A woman? In football?!?

by Jordan Kisner

Sarah Thomas’ career is headed right for the top. At thirty-five, she is one of the most successful referees for big-time college football, and is on the short list of referees waiting to be tapped for the N.F.L. Fellow referees and N.F.L officials commend her as an “excellent official” who can be counted on to make “one tough call after another.”

Thomas did not intend to make football refereeing her full time job. A former athlete herself, she began working for youth leagues and eventually moved through the ranks to middle and high games, all the while developing a successful career in pharmaceutical sales. She had two sons with her husband, Brian, and decided in 2006 that she was going to stop refereeing; but, before she quit, she got a call from Gerald Austin, the coordinator of football officials for Conference USA, who eventually hired her to work in college football. Her career has been steadily on the rise ever since.

Thomas’ transformation from pharmaceutical salesperson to highly successful football official is certainly a worthy human interest story on its own, but the profile of her that the New York Times ran yesterday seemed interested only one fact about Thomas: her sex.

Sarah Thomas happens to be the only female referee for big-time college football, and, if she gets picked to officiate in the N.F.L, she will be the only female referee there as well. According to Thomas and her coworkers, the fact that she is the only woman on the field isn’t a problem, and Joe Drape of the New York Times is just tickled to death.

Indeed, Drape’s enthusiasm for Thomas’ singularity in her field seems tinged with the kind of proud disbelief displayed by parents watching a precocious and totally unself-conscious child. He makes sure to include an anecdote about how out-of-place Thomas looked when she continued refereeing through her pregnancy, and assures his readers that this career path is all right with her husband. He begins and ends the article with descriptions of instances in which she has startled players, and repeats the phrase “Thomas and her fellow officials say her gender has never been an issue” enough times that one wonders if he is having trouble believing this for himself.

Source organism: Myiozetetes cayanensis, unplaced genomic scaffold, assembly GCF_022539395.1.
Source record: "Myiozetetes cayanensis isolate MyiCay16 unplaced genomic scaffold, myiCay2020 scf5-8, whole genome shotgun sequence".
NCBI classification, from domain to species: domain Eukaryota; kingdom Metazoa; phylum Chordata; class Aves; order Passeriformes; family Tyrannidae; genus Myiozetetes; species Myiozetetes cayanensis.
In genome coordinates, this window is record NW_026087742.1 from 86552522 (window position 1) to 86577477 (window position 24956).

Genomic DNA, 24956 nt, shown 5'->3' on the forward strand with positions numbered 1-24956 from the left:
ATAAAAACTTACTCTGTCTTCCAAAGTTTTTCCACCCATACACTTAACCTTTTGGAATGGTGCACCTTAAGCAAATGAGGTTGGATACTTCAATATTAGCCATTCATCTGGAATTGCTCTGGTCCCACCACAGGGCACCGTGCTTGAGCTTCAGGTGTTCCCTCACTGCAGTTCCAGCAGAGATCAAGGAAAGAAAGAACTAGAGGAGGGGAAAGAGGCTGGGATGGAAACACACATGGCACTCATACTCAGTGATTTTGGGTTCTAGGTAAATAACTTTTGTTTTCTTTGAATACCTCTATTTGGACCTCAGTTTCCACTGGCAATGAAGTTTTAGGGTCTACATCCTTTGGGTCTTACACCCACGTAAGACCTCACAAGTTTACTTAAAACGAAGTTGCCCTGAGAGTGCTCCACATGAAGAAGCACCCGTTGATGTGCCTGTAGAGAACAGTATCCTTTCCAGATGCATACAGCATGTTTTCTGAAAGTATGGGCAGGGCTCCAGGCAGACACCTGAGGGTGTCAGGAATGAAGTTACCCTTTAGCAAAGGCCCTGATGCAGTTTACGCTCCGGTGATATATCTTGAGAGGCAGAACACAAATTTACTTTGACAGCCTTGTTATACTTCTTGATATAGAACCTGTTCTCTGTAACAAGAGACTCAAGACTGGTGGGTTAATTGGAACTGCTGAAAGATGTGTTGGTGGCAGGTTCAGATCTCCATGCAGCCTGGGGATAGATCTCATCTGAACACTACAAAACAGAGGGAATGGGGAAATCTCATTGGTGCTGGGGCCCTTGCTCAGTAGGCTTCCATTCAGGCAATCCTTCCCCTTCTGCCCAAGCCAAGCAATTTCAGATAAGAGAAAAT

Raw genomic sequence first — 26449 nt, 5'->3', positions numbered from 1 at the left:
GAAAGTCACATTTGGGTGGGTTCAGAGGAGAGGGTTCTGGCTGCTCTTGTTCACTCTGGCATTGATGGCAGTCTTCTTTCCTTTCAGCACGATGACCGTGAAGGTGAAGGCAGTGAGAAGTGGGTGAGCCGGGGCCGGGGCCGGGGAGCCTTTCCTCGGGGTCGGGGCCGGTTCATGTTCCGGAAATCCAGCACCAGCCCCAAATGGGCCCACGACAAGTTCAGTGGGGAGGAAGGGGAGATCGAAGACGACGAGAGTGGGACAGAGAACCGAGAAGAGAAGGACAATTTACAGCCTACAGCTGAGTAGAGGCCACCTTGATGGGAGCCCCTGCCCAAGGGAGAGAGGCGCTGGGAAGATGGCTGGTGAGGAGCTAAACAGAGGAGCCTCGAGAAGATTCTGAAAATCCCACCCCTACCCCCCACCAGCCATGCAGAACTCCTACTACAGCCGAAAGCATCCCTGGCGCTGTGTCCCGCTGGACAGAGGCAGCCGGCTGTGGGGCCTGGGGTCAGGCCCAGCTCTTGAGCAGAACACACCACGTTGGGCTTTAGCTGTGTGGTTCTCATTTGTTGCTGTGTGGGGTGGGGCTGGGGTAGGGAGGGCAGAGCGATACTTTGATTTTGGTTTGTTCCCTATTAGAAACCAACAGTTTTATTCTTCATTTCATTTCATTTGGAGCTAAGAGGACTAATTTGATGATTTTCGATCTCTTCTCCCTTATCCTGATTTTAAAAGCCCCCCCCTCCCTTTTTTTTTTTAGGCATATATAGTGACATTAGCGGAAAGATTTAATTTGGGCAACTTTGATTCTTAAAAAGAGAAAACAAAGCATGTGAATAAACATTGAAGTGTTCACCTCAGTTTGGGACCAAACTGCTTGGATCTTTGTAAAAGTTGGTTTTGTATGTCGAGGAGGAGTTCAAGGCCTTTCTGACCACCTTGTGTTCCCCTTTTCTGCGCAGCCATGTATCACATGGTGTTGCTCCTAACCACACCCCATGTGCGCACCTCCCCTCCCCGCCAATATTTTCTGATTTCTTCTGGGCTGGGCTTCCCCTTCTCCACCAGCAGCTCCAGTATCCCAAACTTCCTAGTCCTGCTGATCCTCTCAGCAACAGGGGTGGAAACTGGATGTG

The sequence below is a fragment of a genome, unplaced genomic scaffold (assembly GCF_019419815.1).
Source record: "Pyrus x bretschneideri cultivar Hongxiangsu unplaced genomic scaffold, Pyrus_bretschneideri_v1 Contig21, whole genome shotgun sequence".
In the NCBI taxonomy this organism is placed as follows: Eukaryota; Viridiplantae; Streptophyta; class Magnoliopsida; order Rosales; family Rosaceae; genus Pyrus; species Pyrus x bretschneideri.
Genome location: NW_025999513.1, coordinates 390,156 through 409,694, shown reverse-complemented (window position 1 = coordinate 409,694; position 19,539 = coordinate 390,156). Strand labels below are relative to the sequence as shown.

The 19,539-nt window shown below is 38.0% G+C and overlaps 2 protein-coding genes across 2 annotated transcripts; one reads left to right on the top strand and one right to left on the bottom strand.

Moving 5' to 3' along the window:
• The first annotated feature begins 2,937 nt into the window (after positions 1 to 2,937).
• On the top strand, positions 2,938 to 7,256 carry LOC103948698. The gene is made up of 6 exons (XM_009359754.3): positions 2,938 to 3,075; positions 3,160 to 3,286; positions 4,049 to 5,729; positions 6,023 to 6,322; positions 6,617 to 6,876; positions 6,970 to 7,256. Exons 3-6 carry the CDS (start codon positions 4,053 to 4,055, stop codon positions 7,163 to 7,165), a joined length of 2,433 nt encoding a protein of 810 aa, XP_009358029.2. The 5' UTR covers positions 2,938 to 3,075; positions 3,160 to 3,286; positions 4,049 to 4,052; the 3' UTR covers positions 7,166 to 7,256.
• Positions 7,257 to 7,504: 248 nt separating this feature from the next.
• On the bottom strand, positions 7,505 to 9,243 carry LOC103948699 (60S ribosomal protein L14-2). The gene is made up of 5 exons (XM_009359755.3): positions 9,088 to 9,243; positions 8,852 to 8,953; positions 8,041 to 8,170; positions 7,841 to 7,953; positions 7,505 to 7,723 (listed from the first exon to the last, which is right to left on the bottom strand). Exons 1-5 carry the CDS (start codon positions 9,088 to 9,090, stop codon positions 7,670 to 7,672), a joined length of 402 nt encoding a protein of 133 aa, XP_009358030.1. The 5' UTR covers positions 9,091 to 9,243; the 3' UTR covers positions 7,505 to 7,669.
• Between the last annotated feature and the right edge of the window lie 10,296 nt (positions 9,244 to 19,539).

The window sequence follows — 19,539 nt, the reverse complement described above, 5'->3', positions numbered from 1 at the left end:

I wonder why, if Thomas and her coworkers regard her sex as a nonissue, Drape seems so obsessed with it. I appreciate the impulse to honor a woman who is succeeding in a male-dominated field, but making her sex the focal point in an article about her career undermines Thomas’ victory in making her gender irrelevant to her job. I also appreciate the impulse to celebrate the fact that she faced neither discrimination nor sexism on her journey, but I for one will be more excited to celebrate the day when stories like Sarah Thomas’ don’t meet with a “Gee! Can you believe it?” attitude from the press.

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11 Responses

  1. Nentuaby
    Nentuaby September 19, 2009 at 5:35 pm |

    Thomas and her fellow officials say her gender has never been an issue

    Riiight. Her gender has never made any difference. So she’s the only woman in the entire profession because… She’s the only one who’s ever been attracted to it? Men are massively disproportionately more qualified to determine whether athletes are following the rules?

  2. Femmostroppo Reader – September 20, 2009 — Hoyden About Town

    [...] A woman? In football?!? [...]

  3. Azalea
    Azalea September 20, 2009 at 9:16 am |

    Sarah Thomas had NO interest in pursueing this as a full time career until she got a lucrative offer that lured her away from Pharmacuetical Sales. I don’t think there was some big conspiracy to pick a woman-any woman- and make her a referee just to say gender doesn’t matter. It more than likely really doesn’t. Yes, plenty of women LOVE football (I’m one of them) but the largest audience are men. It makes sense to me that the majority or all of the coaches and referees and other people who pose as authority figures on knowing HOW to play the game of football are people who were actually in a position to play the game and have a deep interest, knowledge and love for the game.

    If anything is sexist, its the lack of a women’s team for football in schools and professionally but if there is no public interest in it there is no profit in it and it will not happen. Women’s basketball is still very far behind men’s basketball in sheer public interest.

  4. Serena
    Serena September 20, 2009 at 10:41 am |

    I think Azalea has some good points, but I have to disagree that the WNBA is far behind the NBA. Attendance at women’s games has consistently been increasing. The salaries certainly have a long way to go – but in terms of popularity and coverage I would say that it’s gotten much better.